In the immediate vicinity, battle-hardened Confederates had ceased fire, but to the right and left the dismounted Rebels exchanged shots with the bluecoats on the ridge. As Reinforcements came into view, Forrest remounted and brandishing his saber ordered his bugler to sound the charge, as he shouted for his men to follow him. With his escort hard on his horse's heels, Forrest galloped toward the enemy, and to some of his people his actions seemed "so rash as to savor madness." The Federal troopers defending the roadblock "broke to the rear and retreated at great speed." Forrest, closely trailed by some 120 of his men, pursued. About a mile up the road, some 500 Yanks were encountered. Forrest, undaunted by the odds, assailed the roadblock. One of the war's most furious hand-to-hand fights occurred. In which the general killed three of the enemy horse soldiers. Just as it seemed that Forrest and his small force was about to be overwhelmed, Col. "Black Bob" MuCullough, wounded earlier in the day's fighting, led his brigade to his general's rescue, brandishing his bloodstained bandages above his head as a flag.

The Federals gave way before the Rebel reinforcements, pulled back about a mile, and rallied on a plantation house, its outbuildings, and fences. Forrest's horse, as he led his men toward the stronghold, was killed. One of the escorts surrendered his steed to the general, as the Federals soon abandoned this position in favor of another roadblock, while General Smith and their officers sought to buy time. Here there was another short, sharp fight, in which Forrest's second horse was shot down. His favorite charger "King Philip" was brought up, and Forrest rode him until nightfall, closing the day's fighting, though "King Philip" received a light neck wound.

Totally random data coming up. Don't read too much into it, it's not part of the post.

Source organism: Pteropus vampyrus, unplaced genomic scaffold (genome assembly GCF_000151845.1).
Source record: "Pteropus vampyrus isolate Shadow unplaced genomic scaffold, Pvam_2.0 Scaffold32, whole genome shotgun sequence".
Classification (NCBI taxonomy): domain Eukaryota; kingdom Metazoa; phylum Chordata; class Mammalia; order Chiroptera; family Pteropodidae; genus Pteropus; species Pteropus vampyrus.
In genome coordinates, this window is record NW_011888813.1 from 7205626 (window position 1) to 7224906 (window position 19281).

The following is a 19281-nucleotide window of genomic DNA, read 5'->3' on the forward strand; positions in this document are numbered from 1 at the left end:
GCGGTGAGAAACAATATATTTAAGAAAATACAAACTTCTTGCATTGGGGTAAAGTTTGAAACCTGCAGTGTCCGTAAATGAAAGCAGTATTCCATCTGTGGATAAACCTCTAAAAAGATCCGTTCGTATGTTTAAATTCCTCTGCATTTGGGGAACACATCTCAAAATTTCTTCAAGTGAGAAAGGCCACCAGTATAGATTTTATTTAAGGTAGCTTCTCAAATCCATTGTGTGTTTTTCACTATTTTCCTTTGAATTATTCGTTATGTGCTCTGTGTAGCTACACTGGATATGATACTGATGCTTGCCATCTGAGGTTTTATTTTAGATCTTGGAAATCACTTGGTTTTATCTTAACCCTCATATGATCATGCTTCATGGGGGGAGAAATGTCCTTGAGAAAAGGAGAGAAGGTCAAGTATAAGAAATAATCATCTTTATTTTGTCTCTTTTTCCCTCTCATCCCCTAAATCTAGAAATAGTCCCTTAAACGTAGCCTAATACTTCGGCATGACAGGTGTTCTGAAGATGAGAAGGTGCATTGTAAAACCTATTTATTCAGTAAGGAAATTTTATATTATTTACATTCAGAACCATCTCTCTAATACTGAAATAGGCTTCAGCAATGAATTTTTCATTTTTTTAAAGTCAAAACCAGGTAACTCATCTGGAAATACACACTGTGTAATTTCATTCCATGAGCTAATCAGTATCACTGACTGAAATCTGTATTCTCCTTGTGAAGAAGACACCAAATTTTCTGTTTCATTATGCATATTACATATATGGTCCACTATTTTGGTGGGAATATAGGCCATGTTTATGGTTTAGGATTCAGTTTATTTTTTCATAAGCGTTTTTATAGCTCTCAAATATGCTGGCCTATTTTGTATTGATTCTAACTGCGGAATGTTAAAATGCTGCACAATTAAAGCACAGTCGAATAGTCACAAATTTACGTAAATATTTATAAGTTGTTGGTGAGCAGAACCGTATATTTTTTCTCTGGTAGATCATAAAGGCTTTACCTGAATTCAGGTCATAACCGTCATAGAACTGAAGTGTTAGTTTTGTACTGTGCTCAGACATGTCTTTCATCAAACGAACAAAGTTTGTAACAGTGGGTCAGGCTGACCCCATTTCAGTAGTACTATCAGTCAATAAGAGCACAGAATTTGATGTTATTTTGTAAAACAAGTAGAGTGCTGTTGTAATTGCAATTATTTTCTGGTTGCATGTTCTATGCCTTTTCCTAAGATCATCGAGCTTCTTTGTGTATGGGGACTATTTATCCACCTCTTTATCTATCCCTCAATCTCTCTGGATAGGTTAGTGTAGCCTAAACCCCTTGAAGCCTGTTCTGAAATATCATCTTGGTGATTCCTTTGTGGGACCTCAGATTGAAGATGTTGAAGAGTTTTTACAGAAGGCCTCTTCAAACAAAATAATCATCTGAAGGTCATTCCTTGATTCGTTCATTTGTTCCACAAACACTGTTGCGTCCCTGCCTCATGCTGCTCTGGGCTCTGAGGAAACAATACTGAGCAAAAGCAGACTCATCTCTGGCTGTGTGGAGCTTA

The day's last battle took place halfway between Okolona and Pontotoc, when the Yanks "made a last and final effort to check pursuit." There were charges and countercharges before the Federals disengaged abandoning a cannon. Dusk was at hand and Forrest, seeing that his men and his mounts were fagged out by two days of marching and fighting which had brought them nearly 50 miles-from the crossing of the Sakatonchee to within ten miles of Pontotoc-called a halt.

Discouraged and beaten, Sooy Smith's once proud corps hurried on to Memphis, where they arrived on February 27. A Union brigade commander best summed up Forrest's accomplishments: The retreat to Memphis was a weary, disheartening, and almost panic-stricken flight, in the greatest disorder and confusion, and through a most difficult country. The first Brigade reached its camping-ground five days after the engagement, with the loss of all its heart and spirit, and nearly fifteen hundred fine cavalry horses. The expedition filled every man connected with it with burning shame, and it gave Forrest the most glorious achievement of his career.